Last August, the world was shocked and grieved when beloved comedian Robin Williams took his own life. The media went on about how he had been battling depression. Then news came out that he had Parkinson’s disease, so the media conjectured whether that diagnosis played a role in him deciding to end it all. But as it turns out, Robin Williams may have had Parkinson’s—or a common type of dementia that is often mistaken for Parkinson’s disease or Alzheimer’s. In fact, medication that Williams was taking for Parkinson’s may have worsened his dementia symptoms, possibly even driving him to suicide!
The disease that Williams’s doctors apparently never detected is called Lewy body dementia. Because doctors and other medical professionals are just learning about how to distinguish this dementia from other types, it can take longer—up to 18 months—to get a correct diagnosis. This can have tragic consequences, as Robin Williams’s sad story seems to show. So arm yourself with information about this kind of dementia.
WHY IT’S A TRICKY DIAGNOSIS
Lewy body dementia (also called dementia with Lewy bodies) is a condition in which small, orblike proteins called Lewy bodies begin to form in brain cells, ultimately crowding out the normal structures of those cells. The exact diagnosis can be made only at autopsy, and that is, in fact, when Robin Williams’s diagnosis was made. But the clinical knowledge to distinguish Lewy body dementia from Alzheimer’s or Parkinson’s in the living has greatly improved in the past 10 years—and now this information needs to get out there.
“The early symptoms of Lewy body dementia usually involve cognitive and psychiatric problems, whereas early symptoms of Parkinson’s disease are usually related to problems with movement,” said Susan Maixner, MD, an associate professor of psychiatry and director of the Geriatric Psychiatry Clinic at the University of Michigan Health System. As the two different but related diseases progress, they look more and more alike because a degree of Lewy body–protein buildup also occurs in Parkinson’s disease.
Lewy body dementia also can be difficult to distinguish from Alzheimer’s disease because the symptoms of cognitive decline are similar. But, unlike with Alzheimer’s disease, short-term memory loss is usually not the first symptom, said Dr. Maixner. “In contrast to Alzheimer’s, people with Lewy body dementia have early challenges with problem-solving. They can fluctuate between having normal and very confused days, and often see things that aren’t there—most commonly little people or animals. Depth perception can be off, and they are more sensitive to medications given to treat hallucinations,” she explained. REM sleep disorder, a condition in which you physically act out dreams because the brain chemistry that keeps your body still while asleep does not kick in, is also more common with Lewy body dementia. There’s also a higher risk of dizziness and falls in people with Lewy body dementia because one of the symptoms is a sudden drop in blood pressure.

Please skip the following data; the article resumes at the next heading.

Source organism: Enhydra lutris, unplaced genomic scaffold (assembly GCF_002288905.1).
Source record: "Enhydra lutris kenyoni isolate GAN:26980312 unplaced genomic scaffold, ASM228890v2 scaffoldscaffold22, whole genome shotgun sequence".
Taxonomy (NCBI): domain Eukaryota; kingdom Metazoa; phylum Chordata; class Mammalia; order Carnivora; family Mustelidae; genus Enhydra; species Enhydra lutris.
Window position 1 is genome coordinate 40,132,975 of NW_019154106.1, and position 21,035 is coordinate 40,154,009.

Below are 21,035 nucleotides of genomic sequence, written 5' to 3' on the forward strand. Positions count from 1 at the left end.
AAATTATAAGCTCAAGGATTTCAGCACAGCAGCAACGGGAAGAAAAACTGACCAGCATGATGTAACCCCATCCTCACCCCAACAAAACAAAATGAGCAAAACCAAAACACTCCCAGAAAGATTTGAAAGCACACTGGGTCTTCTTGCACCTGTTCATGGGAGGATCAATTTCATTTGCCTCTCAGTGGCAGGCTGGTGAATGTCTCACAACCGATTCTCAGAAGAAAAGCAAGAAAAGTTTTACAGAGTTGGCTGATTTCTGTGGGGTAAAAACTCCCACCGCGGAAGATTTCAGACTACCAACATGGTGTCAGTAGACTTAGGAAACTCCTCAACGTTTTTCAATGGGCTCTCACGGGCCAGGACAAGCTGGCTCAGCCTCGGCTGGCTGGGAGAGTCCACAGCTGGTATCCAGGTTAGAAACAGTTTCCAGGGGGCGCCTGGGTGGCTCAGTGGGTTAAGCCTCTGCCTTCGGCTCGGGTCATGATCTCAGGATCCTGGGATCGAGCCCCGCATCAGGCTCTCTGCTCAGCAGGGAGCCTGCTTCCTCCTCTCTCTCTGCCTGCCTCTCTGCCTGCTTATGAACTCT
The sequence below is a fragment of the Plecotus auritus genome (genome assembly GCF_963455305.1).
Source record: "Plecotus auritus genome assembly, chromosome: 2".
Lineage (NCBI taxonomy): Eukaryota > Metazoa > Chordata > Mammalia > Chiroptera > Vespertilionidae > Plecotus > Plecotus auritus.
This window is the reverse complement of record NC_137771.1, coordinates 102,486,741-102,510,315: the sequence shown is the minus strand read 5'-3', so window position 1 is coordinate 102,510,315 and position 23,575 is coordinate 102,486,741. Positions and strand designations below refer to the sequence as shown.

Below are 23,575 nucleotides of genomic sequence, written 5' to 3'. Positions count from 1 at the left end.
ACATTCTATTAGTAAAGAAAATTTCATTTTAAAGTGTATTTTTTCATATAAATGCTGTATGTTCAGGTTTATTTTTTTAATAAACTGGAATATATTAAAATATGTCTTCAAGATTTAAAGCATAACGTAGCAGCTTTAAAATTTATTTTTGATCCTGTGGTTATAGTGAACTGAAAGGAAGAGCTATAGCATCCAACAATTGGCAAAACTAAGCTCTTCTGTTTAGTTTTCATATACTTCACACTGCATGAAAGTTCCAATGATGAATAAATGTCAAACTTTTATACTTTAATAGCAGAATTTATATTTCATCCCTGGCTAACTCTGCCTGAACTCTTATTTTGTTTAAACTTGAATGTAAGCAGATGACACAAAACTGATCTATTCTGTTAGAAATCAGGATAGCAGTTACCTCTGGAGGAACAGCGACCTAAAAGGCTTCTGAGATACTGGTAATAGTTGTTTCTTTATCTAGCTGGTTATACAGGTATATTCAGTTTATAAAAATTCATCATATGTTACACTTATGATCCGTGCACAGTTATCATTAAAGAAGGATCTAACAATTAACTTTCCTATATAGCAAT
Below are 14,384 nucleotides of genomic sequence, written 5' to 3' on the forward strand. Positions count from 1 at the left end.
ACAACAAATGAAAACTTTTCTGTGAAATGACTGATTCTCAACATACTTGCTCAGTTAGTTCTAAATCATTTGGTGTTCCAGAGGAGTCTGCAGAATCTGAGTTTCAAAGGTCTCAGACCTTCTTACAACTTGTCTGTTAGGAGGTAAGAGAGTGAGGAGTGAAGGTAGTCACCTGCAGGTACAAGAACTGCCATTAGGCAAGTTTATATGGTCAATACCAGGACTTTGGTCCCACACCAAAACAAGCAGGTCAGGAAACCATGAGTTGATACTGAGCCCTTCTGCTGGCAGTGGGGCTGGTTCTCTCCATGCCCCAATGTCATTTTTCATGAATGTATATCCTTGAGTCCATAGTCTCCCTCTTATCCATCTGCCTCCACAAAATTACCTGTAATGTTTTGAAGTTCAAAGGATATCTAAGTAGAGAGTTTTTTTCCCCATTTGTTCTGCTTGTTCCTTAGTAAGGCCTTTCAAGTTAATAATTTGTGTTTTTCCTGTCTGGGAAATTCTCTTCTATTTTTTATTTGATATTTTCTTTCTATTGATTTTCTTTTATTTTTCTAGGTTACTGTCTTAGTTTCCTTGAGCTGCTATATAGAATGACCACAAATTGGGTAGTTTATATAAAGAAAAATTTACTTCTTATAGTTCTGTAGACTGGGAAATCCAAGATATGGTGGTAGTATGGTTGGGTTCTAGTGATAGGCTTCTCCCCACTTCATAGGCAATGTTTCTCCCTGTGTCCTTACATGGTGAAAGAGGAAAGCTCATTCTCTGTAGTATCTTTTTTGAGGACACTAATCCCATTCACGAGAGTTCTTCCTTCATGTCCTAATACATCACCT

If you notice signs of dementia in yourself or someone you know, the diagnostic process starts by getting a good medical exam to rule out other possible causes of cognitive decline, such as a vitamin deficiency or thyroid disease. Although brain scans can’t diagnose Lewy body dementia, an MRI or CT scan can help rule out mini-strokes or brain tumors. In fact, the process of diagnosis is similar to that for Alzheimer’s disease, discussed in a Daily Health News article on early-onset Alzheimer’s.
Like Alzheimer’s and Parkinson’s, Lewy body dementia is progressive (symptoms can be expected to worsen over time) although medication, complementary therapies and lifestyle modification can slow down the disease symptoms. Still, those affected will ultimately need to be in the care of another person or placed in a long-term-care facility.
Drugs called cholinesterase inhibitors (such as rivastigmine/Exelon and donepezil/Aricept), which are used to slow the worsening of dementia symptoms in Alzheimer’s, are also used to treat Lewy body dementia, and some studies suggest that they are more effective in treating Lewy body dementia than Alzheimer’s. Levodopa, the key medication to control movement in Parkinson’s disease, is also used in patients with Lewy body dementia who have Parkinson’s symptoms, such as rigid muscles and slow movements, but it can intensify symptoms of confusion, delusions and hallucinations in some people. “Antipsychotic drugs, which are given for hallucinations, can worsen walking problems, other Parkinson-like symptoms and confusion,” said Dr. Maixner.
Having a safe, uncluttered, comfortable environment prepared for you or an affected loved one is preferable to medications, she said, adding that physical, social and mental activity can slow down symptoms. In addition, establishing routines and predictability to provide the affected person with a sense of structure is important. “However, due to the severity of some Lewy body symptoms, a person’s quality of life can be improved through careful use of medications if the above strategies are not enough,” she said.
Complementary nondrug treatments of benefit include physical therapy to fortify cardiovascular and muscular health and gait…speech therapy to help improve enunciation…occupational therapy to help maintain skills and promote independence…and treatments, such as music therapy or aromatherapy, to reduce anxiety and improve mood.
More information on Lewy body dementia, including information on support groups for patients, families and caregivers, can be found on the website of the Lewy Body Dementia Association.